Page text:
The creation of the park spurred on the developers who owned the neighbouring land. From 1891 the Smyths, William Vowles and George Pearson all developed streets around or near the park. Nutgrove Avenue is a good example of the kind of higher quality housing which could be introduced given open views over a public park. The construction of the schools in 1885 probably coincided with the first expressions of interest in laying out Windmill Hill as a park.
The expanse of grass posed problems for management and, after receiving only one tender for a mowing contract, the Committee let the park for grazing for 3 years at £50 per annum, restricting the stock to sheep.
By 1897 the City Engineer could report that ‘Victoria Park, Bedminster had been very much improved by the erection of iron fencing to flower beds and shrubberies, and by the laying of tar paving beside 372 yards of gravel paths laid where the gradient is too steep for tar… Swings, see-saws and horizontal bars have been erected in this Park, which are in constant use and much appreciated by the public.
By 1898 the park had four permanent rangers. As well as the bandstand, its features included two drinking fountains and a Crimean cannon sited near the Somerset Terrace entrance (Fig 33). There was a railed circular pond inside the St Luke’s Road entrance. An open air pool was built in 1905 at the same time as those at Eastville and Greville Smyth Parks, but was demolished after the second World War. Between 1905 and 1918 tennis courts and a bowling green and even a quoit ground were added. The layout continued to develop: for example, the cannon, once acquired, was made the focal point of new straight paths including a second east-west route; and the north-western part of the park, above the old Rope Walk beside the railway, was planted up, perhaps in order to screen the new vicarage. Flower beds were laid out inside the western entrance between the gates and the cannon, ornamented with rockeries (Fig 34) and ‘stumperies’ (constructions of upturned stumps with flowers planted among the exposed roots) were also created here (see Fig 33)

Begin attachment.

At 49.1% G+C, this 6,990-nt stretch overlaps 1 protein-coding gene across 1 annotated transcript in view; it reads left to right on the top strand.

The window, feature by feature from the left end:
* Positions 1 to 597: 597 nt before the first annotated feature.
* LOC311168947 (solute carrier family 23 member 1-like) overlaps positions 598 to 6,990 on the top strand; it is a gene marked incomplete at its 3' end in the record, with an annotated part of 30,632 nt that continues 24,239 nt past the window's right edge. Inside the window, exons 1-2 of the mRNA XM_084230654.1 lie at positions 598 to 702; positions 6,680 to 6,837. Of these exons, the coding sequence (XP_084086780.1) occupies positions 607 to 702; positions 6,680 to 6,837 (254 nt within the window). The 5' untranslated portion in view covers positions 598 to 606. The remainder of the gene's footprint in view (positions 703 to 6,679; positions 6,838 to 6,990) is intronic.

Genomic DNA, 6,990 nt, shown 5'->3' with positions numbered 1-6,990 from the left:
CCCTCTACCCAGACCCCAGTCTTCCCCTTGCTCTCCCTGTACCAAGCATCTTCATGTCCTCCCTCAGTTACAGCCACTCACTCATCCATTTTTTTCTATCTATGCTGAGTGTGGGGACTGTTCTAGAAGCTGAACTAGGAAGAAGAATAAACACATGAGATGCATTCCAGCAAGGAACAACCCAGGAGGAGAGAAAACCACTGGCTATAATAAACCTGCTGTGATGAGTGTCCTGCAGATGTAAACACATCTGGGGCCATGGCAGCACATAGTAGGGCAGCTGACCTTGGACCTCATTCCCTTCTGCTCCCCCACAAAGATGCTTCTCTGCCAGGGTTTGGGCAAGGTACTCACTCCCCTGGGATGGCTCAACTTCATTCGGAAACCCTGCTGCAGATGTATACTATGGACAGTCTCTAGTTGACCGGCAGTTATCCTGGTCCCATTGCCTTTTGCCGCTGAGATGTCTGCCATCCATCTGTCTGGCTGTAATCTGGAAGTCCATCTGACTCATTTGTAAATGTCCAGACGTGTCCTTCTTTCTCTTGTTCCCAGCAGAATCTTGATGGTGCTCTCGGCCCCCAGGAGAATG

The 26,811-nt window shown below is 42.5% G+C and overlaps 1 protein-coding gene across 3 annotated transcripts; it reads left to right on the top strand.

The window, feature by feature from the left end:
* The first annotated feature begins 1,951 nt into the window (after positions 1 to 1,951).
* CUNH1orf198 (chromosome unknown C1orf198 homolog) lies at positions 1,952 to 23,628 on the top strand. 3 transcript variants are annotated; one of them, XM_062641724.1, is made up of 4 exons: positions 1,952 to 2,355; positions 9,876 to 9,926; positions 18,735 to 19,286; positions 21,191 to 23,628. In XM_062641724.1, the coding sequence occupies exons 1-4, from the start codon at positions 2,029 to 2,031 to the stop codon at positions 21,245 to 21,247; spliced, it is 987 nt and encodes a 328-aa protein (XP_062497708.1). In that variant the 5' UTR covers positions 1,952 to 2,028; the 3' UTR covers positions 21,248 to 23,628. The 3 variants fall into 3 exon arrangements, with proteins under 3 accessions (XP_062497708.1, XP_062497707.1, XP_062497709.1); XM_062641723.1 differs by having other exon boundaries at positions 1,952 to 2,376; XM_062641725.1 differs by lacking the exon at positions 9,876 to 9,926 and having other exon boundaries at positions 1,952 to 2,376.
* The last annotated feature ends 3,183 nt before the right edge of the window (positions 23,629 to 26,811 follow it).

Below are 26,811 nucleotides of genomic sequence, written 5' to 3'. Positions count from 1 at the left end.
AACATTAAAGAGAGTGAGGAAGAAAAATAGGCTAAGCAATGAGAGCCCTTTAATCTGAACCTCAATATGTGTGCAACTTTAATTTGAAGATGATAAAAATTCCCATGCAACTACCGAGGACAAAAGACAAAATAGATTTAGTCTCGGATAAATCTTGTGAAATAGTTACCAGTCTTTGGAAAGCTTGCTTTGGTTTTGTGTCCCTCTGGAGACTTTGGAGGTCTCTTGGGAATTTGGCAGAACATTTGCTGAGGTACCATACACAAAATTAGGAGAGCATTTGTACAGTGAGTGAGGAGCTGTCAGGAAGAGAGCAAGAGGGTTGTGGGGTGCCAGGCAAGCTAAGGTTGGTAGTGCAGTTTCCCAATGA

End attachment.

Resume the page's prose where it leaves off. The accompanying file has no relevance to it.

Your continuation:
The park has lost some important elements of its planting, such as the trees that were massed around the entrances on Hill Avenue and the perimeter planting along this road, although the surviving London Planes are impressive. The railings along this fine border wall have also been removed. Where the south side of St Luke’s Road was demolished it has been replaced with a newer Pennant stone wall with concrete caps. The path system has been simplified throughout the park, and the feeling of an overall structure has been reduced. The huge curved double row of what seem to have been Limes around the bandstand, recorded in 1905, seems already to have been thinning out by 1918; the best bit of formal tree-planting remains the double row of Limes along Nutgrove Avenue, although incomplete in places now.
All the free-standing built features have disappeared: the urinals, the drinking fountain, the cannon (although the stand of the lamp which stood beside it survives), the bandstand and the pool. However, the complex of school buildings, retaining walls and steps on the north side is a remarkable piece of townscape, despite the absence of railings along the school boundary. From the site of the cannon the eastward walk is lined with Robinia, and there is also a good group of London Planes as the end of Vivian Street. The Somerset Street entrance still has the keeper’s lodge and four gate piers although its gates are missing.
Modern features include the pond and wildlife area near the children’s play equipment and, much more interesting, the water maze designed by Peter Milner and Jane Norbury and built by ACCES and the City Engineers department in 1984. Th design is based on one of the roof bosses in the church of St Mary Redcliffe, water is supplied by a spring on Knowle Hill and it was built to mark the end of sewage discharge into the River Avon. This is a notable addition to Bristol parks in recent years, genuinely in the spirit and character of the municipal ornamentation and a real pleasure to users.”
*Reproduced with permission from Avon Gardens Trust – a registered charity promoting and protecting Avon’s historic landscapes and creating public awareness of the huge value of its parks, gardens and other designed landscapes. As well as publishing interesting books they work with schools and community gardens and organise private garden tours and lectures by garden history professionals. For more information see: https://www.avongardenstrust.org.uk/
For a more social history of the park, see “Victoria Park – The People’s Park” by Barb Drummond, published online in 2008.